“Roberts at oral argument at least was … open to the idea of a middle ground. And Justice Alito’s draft definitely draws a line short of that,” said Adam White, a Roe critic and legal scholar at the conservative think tank the American Enterprise Institute.
Impact of Donald Trump
That Roberts no longer holds the sway he did when he was, for a brief period the court’s median justice is a product of Republicans’ unrelenting focus on the judiciary. Social conservatives were willing to put former President Donald Trump in the White House because, in part, of promises he made about America’s highest court, which included a vow to choose Supreme Court nominees who would overrule Roe “automatically,” from a list of pre-selected candidates.
“He made pledges regarding judges that other Republican presidential nominees didn’t make,” said Michael New, a research associate at the Catholic University of America.
Trump’s first appointee, Justice Neil Gorsuch, replaced the late Justice Antonin Scalia, a fervent Roe critic whose vacancy had been held open by Senate Republicans in a risky 2016 gamble to block then-President Barack Obama’s nomination of Judge Merrick Garland.
Trump’s second Supreme Court choice, Justice Brett Kavanaugh, replaced Justice Anthony Kennedy, who had sided with liberals in some abortion cases. Conservative activists remained unified behind Kavanaugh in the face of sexual assault allegations (which the justice vehemently denied). The confirmation of Justice Amy Coney Barrett to replace the late liberal Justice Ruth Bader Ginsburg weeks before the 2020 election meant that a decision to overrule Roe would no longer rely on the support of Roberts, who’s shown increasing wariness of dramatic actions that could undermine public confidence in the court.
But the moment the Supreme Court appears to be on the cusp of traces its roots farther back than just the 2016 election. Disappointments with the votes of Republican appointees in the 1992 Planned Parenthood v. Casey ruling and other key abortion decisions, shaped a keen eye for hints that potential justices would adhere to a judicial philosophy that would lead them to a reversal of Roe.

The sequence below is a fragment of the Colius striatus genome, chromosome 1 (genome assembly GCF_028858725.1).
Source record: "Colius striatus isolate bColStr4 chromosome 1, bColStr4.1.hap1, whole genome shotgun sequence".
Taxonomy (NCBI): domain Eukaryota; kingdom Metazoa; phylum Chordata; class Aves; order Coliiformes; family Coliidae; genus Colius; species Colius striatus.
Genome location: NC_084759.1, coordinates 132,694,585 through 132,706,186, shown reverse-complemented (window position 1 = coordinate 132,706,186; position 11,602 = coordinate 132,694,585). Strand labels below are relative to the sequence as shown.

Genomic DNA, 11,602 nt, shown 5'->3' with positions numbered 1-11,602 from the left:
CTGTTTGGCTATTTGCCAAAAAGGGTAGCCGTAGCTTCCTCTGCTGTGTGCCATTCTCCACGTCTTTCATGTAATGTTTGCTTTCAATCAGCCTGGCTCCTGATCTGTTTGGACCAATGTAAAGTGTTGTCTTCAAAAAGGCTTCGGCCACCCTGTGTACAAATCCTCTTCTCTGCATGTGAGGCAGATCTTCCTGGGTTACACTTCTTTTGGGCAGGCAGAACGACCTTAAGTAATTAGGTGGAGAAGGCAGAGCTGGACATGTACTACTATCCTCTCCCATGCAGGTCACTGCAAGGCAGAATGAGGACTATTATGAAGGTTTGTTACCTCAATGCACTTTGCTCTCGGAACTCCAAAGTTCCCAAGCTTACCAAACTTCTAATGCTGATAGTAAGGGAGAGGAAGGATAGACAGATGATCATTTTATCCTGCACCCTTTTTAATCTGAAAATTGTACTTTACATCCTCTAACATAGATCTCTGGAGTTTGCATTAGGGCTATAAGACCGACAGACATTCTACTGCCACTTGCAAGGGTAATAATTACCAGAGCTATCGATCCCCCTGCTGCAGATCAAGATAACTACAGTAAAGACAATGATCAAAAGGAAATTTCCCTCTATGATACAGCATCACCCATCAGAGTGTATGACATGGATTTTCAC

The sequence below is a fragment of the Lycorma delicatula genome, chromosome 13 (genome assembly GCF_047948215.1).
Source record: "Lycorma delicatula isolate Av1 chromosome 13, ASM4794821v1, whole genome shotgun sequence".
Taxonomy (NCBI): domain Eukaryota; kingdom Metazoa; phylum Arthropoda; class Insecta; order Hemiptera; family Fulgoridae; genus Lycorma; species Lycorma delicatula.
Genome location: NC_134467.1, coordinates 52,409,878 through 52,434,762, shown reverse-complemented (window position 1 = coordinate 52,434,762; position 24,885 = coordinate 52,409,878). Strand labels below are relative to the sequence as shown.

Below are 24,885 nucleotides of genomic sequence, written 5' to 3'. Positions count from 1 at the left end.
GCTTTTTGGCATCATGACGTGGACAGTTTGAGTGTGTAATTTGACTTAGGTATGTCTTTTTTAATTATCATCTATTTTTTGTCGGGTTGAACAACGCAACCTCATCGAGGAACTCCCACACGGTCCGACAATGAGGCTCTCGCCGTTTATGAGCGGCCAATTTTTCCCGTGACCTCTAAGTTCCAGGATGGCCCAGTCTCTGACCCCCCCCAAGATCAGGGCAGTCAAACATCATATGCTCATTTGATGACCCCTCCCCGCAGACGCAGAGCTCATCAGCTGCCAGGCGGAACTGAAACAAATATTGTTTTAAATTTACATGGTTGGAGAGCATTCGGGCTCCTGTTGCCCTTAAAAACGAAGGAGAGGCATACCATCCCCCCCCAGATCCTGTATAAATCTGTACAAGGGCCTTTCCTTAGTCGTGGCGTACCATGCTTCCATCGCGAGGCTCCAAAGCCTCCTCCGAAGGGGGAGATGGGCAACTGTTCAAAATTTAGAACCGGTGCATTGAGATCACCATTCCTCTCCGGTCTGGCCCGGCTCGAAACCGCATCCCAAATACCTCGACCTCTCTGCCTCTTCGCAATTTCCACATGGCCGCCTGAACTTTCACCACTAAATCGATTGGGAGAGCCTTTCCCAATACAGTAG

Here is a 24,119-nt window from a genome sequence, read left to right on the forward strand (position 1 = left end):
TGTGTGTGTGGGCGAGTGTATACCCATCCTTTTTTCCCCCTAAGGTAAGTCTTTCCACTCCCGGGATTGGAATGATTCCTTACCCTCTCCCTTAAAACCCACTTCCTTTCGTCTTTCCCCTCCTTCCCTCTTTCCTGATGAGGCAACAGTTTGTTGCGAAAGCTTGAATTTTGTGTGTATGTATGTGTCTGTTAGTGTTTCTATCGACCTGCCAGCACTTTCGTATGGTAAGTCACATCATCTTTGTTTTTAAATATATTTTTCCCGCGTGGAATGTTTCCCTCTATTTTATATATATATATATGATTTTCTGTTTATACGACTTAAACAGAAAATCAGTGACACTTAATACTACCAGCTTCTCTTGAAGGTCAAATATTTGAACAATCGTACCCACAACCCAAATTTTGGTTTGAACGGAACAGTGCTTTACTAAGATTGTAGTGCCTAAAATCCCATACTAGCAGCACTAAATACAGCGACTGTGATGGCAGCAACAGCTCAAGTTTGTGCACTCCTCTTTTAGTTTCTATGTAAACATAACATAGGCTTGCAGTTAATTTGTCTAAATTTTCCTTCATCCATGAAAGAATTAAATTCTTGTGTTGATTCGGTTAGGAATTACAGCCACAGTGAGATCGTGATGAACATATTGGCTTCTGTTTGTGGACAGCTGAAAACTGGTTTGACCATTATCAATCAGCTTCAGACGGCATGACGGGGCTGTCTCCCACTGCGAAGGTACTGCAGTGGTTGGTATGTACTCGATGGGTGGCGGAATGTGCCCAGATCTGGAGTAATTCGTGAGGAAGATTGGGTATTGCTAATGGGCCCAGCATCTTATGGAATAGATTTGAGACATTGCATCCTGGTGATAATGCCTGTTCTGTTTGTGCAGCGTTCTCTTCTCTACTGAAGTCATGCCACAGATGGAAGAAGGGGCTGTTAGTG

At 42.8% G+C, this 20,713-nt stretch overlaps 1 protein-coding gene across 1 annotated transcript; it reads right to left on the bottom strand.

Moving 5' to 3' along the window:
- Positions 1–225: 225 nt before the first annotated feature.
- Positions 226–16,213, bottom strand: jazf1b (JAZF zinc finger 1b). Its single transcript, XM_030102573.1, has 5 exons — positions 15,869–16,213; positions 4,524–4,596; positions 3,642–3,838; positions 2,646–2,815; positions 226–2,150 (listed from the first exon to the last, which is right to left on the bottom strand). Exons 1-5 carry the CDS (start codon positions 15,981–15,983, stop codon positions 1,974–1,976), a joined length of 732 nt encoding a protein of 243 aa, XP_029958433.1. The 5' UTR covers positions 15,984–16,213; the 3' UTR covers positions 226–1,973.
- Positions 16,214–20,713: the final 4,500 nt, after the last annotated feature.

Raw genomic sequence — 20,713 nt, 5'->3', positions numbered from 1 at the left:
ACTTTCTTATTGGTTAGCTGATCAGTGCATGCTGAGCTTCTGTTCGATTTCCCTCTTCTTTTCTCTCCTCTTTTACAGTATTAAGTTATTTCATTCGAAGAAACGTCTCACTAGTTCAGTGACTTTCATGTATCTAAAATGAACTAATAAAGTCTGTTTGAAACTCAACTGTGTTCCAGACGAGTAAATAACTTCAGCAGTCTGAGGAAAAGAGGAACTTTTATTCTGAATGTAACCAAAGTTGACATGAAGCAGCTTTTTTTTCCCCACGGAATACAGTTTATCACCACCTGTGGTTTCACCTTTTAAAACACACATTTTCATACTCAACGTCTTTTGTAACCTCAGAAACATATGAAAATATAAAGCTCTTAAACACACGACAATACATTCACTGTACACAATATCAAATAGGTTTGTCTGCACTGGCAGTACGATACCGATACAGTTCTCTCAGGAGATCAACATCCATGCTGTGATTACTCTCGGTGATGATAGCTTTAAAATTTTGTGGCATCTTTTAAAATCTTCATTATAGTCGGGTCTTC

“When President Reagan was president, and it was time for judicial nominations, he did not have a strong bench of conservative jurists to draw from,” New said. “That’s changed a lot in the past 30 to 40 years. … The investments we’ve made in developing a farm team of conservative judges, I think, has paid off.”
Still, those past disappointments have social conservatives on edge for yet another surprise decision that comes short of their hopes. Besides the risk of a waffling justice depriving Alito’s Roe reversal position of the five votes he needs, the final opinion will be scrutinized for what changes were made to keep the majority in tact.
The conservative legal push was aimed not just at overturning Roe, but also at embracing of originalist approach that focused on the words of the Constitution and what they meant when the language was adopted.
“There’s a lot of specific criticism of the Roe precedent, the way Roe was originally decided, the quality of the court’s reasoning, the quality of the court’s original sort of historical analysis,” White said of Alito’s draft. “But what you see, when you take an extra step back, is this is a pretty comprehensive originalist argument, in terms of beginning with the text.”